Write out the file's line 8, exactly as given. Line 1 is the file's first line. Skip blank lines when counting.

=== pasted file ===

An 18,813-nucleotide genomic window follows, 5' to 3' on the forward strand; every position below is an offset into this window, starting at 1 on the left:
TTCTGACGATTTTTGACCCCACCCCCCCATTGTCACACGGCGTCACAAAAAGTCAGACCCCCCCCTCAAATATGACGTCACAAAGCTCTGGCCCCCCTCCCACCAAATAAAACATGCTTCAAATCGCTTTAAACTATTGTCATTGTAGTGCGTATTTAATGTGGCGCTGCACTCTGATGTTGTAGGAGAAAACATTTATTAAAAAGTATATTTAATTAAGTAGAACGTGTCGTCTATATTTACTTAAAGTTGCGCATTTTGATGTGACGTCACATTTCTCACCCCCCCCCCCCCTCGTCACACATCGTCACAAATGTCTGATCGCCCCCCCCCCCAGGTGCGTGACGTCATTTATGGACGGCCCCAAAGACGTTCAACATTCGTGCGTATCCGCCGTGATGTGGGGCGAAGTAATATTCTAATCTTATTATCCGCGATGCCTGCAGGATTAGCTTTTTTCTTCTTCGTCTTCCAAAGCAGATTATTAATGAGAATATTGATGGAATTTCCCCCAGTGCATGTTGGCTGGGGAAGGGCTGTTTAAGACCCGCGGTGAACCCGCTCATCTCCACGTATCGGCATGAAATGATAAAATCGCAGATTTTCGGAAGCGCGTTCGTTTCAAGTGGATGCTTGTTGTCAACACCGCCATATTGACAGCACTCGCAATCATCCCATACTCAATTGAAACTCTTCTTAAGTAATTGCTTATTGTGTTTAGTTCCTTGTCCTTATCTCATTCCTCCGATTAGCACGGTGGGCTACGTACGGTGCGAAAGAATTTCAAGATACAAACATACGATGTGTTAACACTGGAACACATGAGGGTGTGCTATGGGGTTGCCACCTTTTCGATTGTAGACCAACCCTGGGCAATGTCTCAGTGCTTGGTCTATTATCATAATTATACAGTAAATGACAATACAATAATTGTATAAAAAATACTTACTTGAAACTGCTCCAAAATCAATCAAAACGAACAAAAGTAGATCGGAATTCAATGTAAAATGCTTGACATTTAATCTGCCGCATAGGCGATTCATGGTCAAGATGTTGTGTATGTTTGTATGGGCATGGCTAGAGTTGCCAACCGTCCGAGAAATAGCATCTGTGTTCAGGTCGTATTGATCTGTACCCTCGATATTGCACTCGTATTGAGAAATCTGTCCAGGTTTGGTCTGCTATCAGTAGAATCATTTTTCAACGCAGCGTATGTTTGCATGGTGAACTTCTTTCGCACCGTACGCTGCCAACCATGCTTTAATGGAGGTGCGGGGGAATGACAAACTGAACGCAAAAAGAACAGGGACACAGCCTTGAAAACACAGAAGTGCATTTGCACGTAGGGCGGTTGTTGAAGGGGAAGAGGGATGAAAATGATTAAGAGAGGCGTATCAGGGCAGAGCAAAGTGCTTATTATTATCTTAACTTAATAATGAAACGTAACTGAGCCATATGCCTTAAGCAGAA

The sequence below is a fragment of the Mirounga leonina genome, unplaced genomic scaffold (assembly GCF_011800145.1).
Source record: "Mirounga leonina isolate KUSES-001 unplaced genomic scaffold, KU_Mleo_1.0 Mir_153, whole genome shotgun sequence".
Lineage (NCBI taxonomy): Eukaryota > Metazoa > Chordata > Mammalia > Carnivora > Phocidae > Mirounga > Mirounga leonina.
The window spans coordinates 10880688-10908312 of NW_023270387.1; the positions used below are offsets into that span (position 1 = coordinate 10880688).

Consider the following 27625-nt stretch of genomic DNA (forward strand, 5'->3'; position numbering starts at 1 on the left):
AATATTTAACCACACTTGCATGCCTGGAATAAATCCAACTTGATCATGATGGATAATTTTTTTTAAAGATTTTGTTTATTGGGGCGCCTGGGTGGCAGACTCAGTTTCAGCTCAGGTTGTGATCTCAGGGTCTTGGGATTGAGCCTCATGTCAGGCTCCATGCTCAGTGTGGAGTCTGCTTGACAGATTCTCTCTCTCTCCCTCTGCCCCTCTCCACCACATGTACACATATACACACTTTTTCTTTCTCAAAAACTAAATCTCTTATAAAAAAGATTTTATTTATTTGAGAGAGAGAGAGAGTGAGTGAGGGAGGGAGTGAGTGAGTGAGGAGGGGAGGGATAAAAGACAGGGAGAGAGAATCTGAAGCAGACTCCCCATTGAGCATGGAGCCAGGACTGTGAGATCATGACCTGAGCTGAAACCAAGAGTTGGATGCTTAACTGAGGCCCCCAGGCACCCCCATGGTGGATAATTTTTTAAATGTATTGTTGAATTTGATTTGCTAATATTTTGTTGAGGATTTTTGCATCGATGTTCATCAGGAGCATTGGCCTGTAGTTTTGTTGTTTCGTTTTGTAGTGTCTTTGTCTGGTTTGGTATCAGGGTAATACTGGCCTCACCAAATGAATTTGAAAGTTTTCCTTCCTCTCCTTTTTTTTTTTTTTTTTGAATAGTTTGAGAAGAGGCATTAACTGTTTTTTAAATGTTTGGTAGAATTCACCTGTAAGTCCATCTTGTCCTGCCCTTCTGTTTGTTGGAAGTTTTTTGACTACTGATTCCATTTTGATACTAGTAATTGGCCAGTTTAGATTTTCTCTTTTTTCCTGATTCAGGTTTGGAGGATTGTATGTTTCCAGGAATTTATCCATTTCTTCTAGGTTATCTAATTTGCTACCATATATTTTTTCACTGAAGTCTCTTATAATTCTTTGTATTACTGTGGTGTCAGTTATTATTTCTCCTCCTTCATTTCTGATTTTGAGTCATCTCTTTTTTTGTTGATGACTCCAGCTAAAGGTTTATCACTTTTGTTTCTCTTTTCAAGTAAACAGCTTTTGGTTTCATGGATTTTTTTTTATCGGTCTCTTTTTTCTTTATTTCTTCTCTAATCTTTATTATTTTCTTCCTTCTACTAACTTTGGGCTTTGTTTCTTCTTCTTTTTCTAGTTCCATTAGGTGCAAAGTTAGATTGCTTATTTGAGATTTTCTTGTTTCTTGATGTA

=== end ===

AATATTTAACCACACTTGCATGCCTGGAATAAATCCAACTTGATCATGATGGATAATTTTTTTTAAAGATTTTGTTTATTGGGGCGCCTGGGTGGCAGACTCAGTTTCAGCTCAGGTTGTGATCTCAGGGTCTTGGGATTGAGCCTCATGTCAGGCTCCATGCTCAGTGTGGAGTCTGCTTGACAGATTCTCTCTCTCTCCCTCTGCCCCTCTCCACCACATGTACACATATACACACTTTTTCTTTCTCAAAAACTAAATCTCTTATAAAAAAGATTTTATTTATTTGAGAGAGAGAGAGAGTGAGTGAGGGAGGGAGTGAGTGAGTGAGGAGGGGAGGGATAAAAGACAGGGAGAGAGAATCTGAAGCAGACTCCCCATTGAGCATGGAGCCAGGACTGTGAGATCATGACCTGAGCTGAAACCAAGAGTTGGATGCTTAACTGAGGCCCCCAGGCACCCCCATGGTGGATAATTTTTTAAATGTATTGTTGAATTTGATTTGCTAATATTTTGTTGAGGATTTTTGCATCGATGTTCATCAGGAGCATTGGCCTGTAGTTTTGTTGTTTCGTTTTGTAGTGTCTTTGTCTGGTTTGGTATCAGGGTAATACTGGCCTCACCAAATGAATTTGAAAGTTTTCCTTCCTCTCCTTTTTTTTTTTTTTTTTGAATAGTTTGAGAAGAGGCATTAACTGTTTTTTAAATGTTTGGTAGAATTCACCTGTAAGTCCATCTTGTCCTGCCCTTCTGTTTGTTGGAAGTTTTTTGACTACTGATTCCATTTTGATACTAGTAATTGGCCAGTTTAGATTTTCTCTTTTTTCCTGATTCAGGTTTGGAGGATTGTATGTTTCCAGGAATTTATCCATTTCTTCTAGGTTATCTAATTTGCTACCATATATTTTTTCACTGAAGTCTCTTATAATTCTTTGTATTACTGTGGTGTCAGTTATTATTTCTCCTCCTTCATTTCTGATTTTGAGTCATCTCTTTTTTTGTTGATGACTCCAGCTAAAGGTTTATCACTTTTGTTTCTCTTTTCAAGTAAACAGCTTTTGGTTTCATGGATTTTTTTTTATCGGTCTCTTTTTTCTTTATTTCTTCTCTAATCTTTATTATTTTCTTCCTTCTACTAACTTTGGGCTTTGTTTCTTCTTCTTTTTCTAGTTCCATTAGGTGCAAAGTTAGATTGCTTATTTGAGATTTTCTTGTTTCTTGATGTA